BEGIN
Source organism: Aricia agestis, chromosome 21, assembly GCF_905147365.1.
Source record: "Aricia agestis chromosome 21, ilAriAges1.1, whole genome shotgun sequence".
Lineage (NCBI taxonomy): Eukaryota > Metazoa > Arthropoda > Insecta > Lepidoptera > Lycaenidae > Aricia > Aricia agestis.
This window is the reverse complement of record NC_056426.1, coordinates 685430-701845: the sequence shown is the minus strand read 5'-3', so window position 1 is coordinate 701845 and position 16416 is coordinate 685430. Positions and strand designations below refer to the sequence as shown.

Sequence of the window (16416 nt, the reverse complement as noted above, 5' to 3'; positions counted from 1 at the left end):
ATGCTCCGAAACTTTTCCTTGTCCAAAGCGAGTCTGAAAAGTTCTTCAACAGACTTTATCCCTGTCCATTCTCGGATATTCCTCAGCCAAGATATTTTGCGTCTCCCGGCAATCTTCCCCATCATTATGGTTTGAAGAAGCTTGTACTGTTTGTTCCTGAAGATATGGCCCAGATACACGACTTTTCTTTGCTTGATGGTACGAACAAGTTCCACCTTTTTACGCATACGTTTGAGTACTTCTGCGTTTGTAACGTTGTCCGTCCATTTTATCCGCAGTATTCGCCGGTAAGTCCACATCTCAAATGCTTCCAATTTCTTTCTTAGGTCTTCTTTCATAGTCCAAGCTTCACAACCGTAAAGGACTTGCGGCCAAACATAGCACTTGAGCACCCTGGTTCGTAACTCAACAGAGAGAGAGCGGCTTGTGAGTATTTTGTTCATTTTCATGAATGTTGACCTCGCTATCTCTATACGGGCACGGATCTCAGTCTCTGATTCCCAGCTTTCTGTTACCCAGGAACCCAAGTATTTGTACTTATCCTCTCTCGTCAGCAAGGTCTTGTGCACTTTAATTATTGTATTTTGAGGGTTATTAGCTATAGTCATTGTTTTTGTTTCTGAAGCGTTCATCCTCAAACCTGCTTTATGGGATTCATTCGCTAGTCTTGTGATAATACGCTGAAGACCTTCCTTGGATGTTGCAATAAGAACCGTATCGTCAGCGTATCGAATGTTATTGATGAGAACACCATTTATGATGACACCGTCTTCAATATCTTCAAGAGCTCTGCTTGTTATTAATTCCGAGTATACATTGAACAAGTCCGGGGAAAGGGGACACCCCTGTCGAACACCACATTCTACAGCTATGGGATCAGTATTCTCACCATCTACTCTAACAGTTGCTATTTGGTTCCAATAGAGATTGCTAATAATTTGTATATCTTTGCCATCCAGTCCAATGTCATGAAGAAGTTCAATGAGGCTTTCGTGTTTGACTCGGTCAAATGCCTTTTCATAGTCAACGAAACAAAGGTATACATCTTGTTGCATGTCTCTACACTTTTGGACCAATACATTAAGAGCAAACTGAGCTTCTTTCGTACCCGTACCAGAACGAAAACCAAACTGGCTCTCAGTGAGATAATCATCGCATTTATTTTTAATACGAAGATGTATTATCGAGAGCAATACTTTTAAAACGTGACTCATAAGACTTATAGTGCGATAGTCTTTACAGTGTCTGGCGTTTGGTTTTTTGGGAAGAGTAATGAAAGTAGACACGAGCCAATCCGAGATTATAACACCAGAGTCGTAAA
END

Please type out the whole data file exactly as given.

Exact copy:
Source organism: Aricia agestis, chromosome 21, assembly GCF_905147365.1.
Source record: "Aricia agestis chromosome 21, ilAriAges1.1, whole genome shotgun sequence".
Lineage (NCBI taxonomy): Eukaryota > Metazoa > Arthropoda > Insecta > Lepidoptera > Lycaenidae > Aricia > Aricia agestis.
This window is the reverse complement of record NC_056426.1, coordinates 685430-701845: the sequence shown is the minus strand read 5'-3', so window position 1 is coordinate 701845 and position 16416 is coordinate 685430. Positions and strand designations below refer to the sequence as shown.

Sequence of the window (16416 nt, the reverse complement as noted above, 5' to 3'; positions counted from 1 at the left end):
ATGCTCCGAAACTTTTCCTTGTCCAAAGCGAGTCTGAAAAGTTCTTCAACAGACTTTATCCCTGTCCATTCTCGGATATTCCTCAGCCAAGATATTTTGCGTCTCCCGGCAATCTTCCCCATCATTATGGTTTGAAGAAGCTTGTACTGTTTGTTCCTGAAGATATGGCCCAGATACACGACTTTTCTTTGCTTGATGGTACGAACAAGTTCCACCTTTTTACGCATACGTTTGAGTACTTCTGCGTTTGTAACGTTGTCCGTCCATTTTATCCGCAGTATTCGCCGGTAAGTCCACATCTCAAATGCTTCCAATTTCTTTCTTAGGTCTTCTTTCATAGTCCAAGCTTCACAACCGTAAAGGACTTGCGGCCAAACATAGCACTTGAGCACCCTGGTTCGTAACTCAACAGAGAGAGAGCGGCTTGTGAGTATTTTGTTCATTTTCATGAATGTTGACCTCGCTATCTCTATACGGGCACGGATCTCAGTCTCTGATTCCCAGCTTTCTGTTACCCAGGAACCCAAGTATTTGTACTTATCCTCTCTCGTCAGCAAGGTCTTGTGCACTTTAATTATTGTATTTTGAGGGTTATTAGCTATAGTCATTGTTTTTGTTTCTGAAGCGTTCATCCTCAAACCTGCTTTATGGGATTCATTCGCTAGTCTTGTGATAATACGCTGAAGACCTTCCTTGGATGTTGCAATAAGAACCGTATCGTCAGCGTATCGAATGTTATTGATGAGAACACCATTTATGATGACACCGTCTTCAATATCTTCAAGAGCTCTGCTTGTTATTAATTCCGAGTATACATTGAACAAGTCCGGGGAAAGGGGACACCCCTGTCGAACACCACATTCTACAGCTATGGGATCAGTATTCTCACCATCTACTCTAACAGTTGCTATTTGGTTCCAATAGAGATTGCTAATAATTTGTATATCTTTGCCATCCAGTCCAATGTCATGAAGAAGTTCAATGAGGCTTTCGTGTTTGACTCGGTCAAATGCCTTTTCATAGTCAACGAAACAAAGGTATACATCTTGTTGCATGTCTCTACACTTTTGGACCAATACATTAAGAGCAAACTGAGCTTCTTTCGTACCCGTACCAGAACGAAAACCAAACTGGCTCTCAGTGAGATAATCATCGCATTTATTTTTAATACGAAGATGTATTATCGAGAGCAATACTTTTAAAACGTGACTCATAAGACTTATAGTGCGATAGTCTTTACAGTGTCTGGCGTTTGGTTTTTTGGGAAGAGTAATGAAAGTAGACACGAGCCAATCCGAGATTATAACACCAGAGTCGTAAA